A successful co-parenting plan means making the kids the most important piece. Put your garbage aside and put their emotional well-being first. If you have problems, side-bar it for when the kids are not around to witness. The courts love the term ‘safe attachment’ which means that kids need to feel a connection with each parent. When you put each other down, you are essentially telling your kids that half of them is bad.
One thing Trevor suggests is to come up with a mission statement that creates goals that put you on the same page. You’re now in the business of raising your greatest joint asset: the kids. Set the criteria so that everyone knows expectations.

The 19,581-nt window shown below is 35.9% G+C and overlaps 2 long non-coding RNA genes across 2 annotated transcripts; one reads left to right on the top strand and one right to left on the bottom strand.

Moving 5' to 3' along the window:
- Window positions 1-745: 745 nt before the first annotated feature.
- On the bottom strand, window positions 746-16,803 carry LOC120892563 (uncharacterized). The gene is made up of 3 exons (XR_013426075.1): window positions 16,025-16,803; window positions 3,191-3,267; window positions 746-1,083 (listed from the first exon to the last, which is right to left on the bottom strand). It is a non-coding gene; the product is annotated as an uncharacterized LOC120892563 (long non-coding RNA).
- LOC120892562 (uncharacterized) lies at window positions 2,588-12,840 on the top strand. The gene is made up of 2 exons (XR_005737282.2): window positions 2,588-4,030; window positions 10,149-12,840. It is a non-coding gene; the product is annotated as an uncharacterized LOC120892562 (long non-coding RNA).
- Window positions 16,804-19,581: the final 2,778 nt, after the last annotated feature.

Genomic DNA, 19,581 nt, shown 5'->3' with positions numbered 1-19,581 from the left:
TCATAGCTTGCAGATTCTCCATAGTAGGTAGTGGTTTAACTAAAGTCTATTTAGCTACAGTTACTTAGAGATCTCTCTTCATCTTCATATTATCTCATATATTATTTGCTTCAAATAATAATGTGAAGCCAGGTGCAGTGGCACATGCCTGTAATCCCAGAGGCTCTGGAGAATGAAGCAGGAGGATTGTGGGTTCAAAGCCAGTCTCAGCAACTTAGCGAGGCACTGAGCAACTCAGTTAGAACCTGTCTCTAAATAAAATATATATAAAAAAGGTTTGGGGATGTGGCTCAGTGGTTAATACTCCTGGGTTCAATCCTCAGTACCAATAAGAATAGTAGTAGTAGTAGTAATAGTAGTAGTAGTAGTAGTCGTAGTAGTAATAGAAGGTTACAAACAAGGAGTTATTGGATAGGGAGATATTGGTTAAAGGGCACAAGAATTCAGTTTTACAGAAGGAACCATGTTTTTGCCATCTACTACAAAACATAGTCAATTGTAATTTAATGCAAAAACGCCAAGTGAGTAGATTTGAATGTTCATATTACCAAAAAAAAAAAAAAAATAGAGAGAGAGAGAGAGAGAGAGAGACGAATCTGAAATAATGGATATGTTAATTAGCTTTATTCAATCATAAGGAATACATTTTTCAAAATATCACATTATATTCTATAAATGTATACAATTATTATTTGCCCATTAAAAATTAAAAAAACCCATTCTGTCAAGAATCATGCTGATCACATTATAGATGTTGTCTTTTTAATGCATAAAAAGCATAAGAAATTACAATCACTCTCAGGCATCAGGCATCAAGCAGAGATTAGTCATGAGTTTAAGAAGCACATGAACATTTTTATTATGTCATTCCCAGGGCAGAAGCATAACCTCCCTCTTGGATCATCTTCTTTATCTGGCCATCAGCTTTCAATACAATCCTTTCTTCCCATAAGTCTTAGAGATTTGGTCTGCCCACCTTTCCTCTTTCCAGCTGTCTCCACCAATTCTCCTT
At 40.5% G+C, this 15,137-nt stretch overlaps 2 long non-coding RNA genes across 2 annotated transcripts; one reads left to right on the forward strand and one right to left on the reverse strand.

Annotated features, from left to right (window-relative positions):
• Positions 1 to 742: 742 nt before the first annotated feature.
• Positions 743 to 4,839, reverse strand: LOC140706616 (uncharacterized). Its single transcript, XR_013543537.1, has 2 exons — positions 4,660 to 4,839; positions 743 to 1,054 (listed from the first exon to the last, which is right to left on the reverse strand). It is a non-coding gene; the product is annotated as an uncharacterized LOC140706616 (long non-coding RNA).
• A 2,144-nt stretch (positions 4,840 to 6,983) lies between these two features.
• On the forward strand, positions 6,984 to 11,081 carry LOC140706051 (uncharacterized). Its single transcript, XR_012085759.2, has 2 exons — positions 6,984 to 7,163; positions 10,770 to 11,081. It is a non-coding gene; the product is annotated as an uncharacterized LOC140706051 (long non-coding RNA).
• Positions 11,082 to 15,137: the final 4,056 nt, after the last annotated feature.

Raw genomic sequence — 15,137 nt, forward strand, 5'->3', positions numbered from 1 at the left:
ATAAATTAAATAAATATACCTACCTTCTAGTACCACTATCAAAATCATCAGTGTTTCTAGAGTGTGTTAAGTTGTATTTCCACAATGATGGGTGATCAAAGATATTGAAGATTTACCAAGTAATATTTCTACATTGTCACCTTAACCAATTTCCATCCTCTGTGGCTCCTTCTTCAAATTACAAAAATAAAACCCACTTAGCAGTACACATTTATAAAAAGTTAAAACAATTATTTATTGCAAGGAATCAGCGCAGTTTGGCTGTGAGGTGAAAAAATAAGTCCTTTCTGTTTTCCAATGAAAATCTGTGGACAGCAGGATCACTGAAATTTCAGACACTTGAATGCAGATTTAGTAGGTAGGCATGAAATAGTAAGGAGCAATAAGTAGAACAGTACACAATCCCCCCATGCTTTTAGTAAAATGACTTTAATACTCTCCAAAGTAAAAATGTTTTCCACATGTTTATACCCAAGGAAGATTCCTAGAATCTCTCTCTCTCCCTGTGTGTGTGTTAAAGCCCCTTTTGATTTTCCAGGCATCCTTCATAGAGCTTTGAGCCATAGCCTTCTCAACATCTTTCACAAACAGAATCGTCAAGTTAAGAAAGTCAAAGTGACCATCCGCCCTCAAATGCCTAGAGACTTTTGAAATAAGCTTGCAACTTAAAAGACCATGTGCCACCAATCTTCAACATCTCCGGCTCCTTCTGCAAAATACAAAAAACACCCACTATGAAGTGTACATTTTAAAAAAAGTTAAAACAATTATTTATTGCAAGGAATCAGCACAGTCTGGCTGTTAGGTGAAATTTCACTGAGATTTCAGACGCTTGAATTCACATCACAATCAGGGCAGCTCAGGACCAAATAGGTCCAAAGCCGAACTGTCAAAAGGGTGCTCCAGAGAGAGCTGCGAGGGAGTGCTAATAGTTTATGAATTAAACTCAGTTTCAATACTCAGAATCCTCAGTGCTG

When it comes to holidays and birthdays, if you can be with your ex and keep it friendly and light, great. If you can’t, then don’t do it.
When it comes to transitions between parents, kids like predictability and schedules. Set specific times, but be fluid if needed. If you do everything from a place of respect (I know it’s hard, but it’s for the kids), everyone wins. If are upset with your ex, don’t call it out in front of the kids but discuss and resolve later.
Perfection is the enemy of the good. Do your best and don’t sweat the rest.
Through the process of our own divorces, Barb Hazelton and Jo Briggs learned more than they ever needed or wanted to know. Through their friendship, shared experiences, and connections through navigating their own divorces, they created this video series. They've been where you are and they hope Single Process can make it easier for you by connecting you to their resources.